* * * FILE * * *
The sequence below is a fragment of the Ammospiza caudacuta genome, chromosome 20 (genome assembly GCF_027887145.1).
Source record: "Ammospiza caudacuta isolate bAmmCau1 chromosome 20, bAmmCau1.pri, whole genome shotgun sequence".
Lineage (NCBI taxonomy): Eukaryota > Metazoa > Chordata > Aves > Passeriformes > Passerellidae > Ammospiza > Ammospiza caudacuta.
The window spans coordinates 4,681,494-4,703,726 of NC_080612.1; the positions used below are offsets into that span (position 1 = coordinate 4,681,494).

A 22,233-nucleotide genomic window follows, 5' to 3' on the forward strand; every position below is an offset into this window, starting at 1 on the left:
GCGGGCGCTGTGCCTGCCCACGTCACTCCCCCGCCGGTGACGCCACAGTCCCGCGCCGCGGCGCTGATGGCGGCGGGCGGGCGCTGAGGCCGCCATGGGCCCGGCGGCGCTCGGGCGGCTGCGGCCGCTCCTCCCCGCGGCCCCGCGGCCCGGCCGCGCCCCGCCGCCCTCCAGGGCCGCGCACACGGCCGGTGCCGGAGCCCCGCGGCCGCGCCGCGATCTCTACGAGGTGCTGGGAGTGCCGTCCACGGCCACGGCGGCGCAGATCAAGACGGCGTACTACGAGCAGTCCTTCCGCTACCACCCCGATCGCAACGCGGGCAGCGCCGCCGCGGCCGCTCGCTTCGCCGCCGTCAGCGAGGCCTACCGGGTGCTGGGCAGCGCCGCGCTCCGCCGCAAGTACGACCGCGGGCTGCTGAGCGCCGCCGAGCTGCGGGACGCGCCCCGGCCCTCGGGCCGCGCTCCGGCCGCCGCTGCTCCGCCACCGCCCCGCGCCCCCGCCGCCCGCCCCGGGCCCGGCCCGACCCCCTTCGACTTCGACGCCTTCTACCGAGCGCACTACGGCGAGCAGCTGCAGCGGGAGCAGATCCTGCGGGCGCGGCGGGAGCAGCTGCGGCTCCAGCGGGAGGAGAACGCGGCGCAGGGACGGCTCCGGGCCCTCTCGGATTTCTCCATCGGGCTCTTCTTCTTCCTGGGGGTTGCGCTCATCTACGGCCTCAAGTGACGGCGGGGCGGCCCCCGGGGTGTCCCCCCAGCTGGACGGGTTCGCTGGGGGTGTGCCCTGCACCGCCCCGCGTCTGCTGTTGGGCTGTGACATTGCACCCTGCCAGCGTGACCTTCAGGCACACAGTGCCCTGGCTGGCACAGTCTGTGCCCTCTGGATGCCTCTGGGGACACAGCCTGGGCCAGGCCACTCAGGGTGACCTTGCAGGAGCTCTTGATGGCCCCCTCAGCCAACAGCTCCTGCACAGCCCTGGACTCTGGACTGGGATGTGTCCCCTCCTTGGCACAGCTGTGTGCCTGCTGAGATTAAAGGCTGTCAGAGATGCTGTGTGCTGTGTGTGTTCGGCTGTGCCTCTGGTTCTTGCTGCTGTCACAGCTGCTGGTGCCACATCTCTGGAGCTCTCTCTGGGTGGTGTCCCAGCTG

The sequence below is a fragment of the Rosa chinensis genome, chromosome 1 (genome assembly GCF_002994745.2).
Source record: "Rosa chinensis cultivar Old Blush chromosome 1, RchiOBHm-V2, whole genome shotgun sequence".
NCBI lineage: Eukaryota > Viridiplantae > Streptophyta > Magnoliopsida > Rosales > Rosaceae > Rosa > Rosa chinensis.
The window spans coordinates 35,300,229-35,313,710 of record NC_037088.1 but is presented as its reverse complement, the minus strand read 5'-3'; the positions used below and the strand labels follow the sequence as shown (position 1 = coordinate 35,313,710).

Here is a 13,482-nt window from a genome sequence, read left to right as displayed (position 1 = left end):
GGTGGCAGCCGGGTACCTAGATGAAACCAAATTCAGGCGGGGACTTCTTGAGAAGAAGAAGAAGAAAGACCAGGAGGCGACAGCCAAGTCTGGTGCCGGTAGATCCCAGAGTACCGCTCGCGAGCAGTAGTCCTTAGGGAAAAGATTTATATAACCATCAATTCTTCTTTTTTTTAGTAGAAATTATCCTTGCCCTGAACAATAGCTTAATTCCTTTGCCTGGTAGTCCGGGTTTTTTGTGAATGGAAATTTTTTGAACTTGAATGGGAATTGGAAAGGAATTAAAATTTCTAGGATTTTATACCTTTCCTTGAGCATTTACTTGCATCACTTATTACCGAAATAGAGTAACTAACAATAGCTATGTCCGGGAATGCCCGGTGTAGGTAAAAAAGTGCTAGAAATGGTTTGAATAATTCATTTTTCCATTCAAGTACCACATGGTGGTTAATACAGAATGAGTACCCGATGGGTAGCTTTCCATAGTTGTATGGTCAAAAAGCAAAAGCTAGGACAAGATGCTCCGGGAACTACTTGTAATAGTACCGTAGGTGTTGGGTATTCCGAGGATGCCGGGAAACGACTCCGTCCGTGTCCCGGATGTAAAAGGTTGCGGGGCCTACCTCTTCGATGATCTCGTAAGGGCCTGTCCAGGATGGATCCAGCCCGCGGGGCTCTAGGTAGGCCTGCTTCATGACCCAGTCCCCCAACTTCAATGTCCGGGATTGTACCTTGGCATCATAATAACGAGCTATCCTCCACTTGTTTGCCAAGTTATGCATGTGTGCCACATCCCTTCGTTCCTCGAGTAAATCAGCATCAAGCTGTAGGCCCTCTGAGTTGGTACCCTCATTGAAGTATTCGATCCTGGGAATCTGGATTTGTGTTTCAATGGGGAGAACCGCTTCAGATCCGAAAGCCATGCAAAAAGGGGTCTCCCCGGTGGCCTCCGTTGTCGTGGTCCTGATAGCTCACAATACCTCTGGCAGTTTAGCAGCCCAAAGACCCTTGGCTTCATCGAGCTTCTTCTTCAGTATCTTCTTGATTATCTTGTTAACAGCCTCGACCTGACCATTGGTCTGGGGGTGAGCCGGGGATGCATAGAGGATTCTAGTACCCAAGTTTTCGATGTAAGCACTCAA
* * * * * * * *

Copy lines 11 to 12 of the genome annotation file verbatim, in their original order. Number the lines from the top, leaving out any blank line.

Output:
Here is a 13,482-nt window from a genome sequence, read left to right as displayed (position 1 = left end):
GGTGGCAGCCGGGTACCTAGATGAAACCAAATTCAGGCGGGGACTTCTTGAGAAGAAGAAGAAGAAAGACCAGGAGGCGACAGCCAAGTCTGGTGCCGGTAGATCCCAGAGTACCGCTCGCGAGCAGTAGTCCTTAGGGAAAAGATTTATATAACCATCAATTCTTCTTTTTTTTAGTAGAAATTATCCTTGCCCTGAACAATAGCTTAATTCCTTTGCCTGGTAGTCCGGGTTTTTTGTGAATGGAAATTTTTTGAACTTGAATGGGAATTGGAAAGGAATTAAAATTTCTAGGATTTTATACCTTTCCTTGAGCATTTACTTGCATCACTTATTACCGAAATAGAGTAACTAACAATAGCTATGTCCGGGAATGCCCGGTGTAGGTAAAAAAGTGCTAGAAATGGTTTGAATAATTCATTTTTCCATTCAAGTACCACATGGTGGTTAATACAGAATGAGTACCCGATGGGTAGCTTTCCATAGTTGTATGGTCAAAAAGCAAAAGCTAGGACAAGATGCTCCGGGAACTACTTGTAATAGTACCGTAGGTGTTGGGTATTCCGAGGATGCCGGGAAACGACTCCGTCCGTGTCCCGGATGTAAAAGGTTGCGGGGCCTACCTCTTCGATGATCTCGTAAGGGCCTGTCCAGGATGGATCCAGCCCGCGGGGCTCTAGGTAGGCCTGCTTCATGACCCAGTCCCCCAACTTCAATGTCCGGGATTGTACCTTGGCATCATAATAACGAGCTATCCTCCACTTGTTTGCCAAGTTATGCATGTGTGCCACATCCCTTCGTTCCTCGAGTAAATCAGCATCAAGCTGTAGGCCCTCTGAGTTGGTACCCTCATTGAAGTATTCGATCCTGGGAATCTGGATTTGTGTTTCAATGGGGAGAACCGCTTCAGATCCGAAAGCCATGCAAAAAGGGGTCTCCCCGGTGGCCTCCGTTGTCGTGGTCCTGATAGCTCACAATACCTCTGGCAGTTTAGCAGCCCAAAGACCCTTGGCTTCATCGAGCTTCTTCTTCAGTATCTTCTTGATTATCTTGTTAACAGCCTCGACCTGACCATTGGTCTGGGGGTGAGCCGGGGATGCATAGAGGATTCTAGTACCCAAGTTTTCGATGTAAGCACTCAA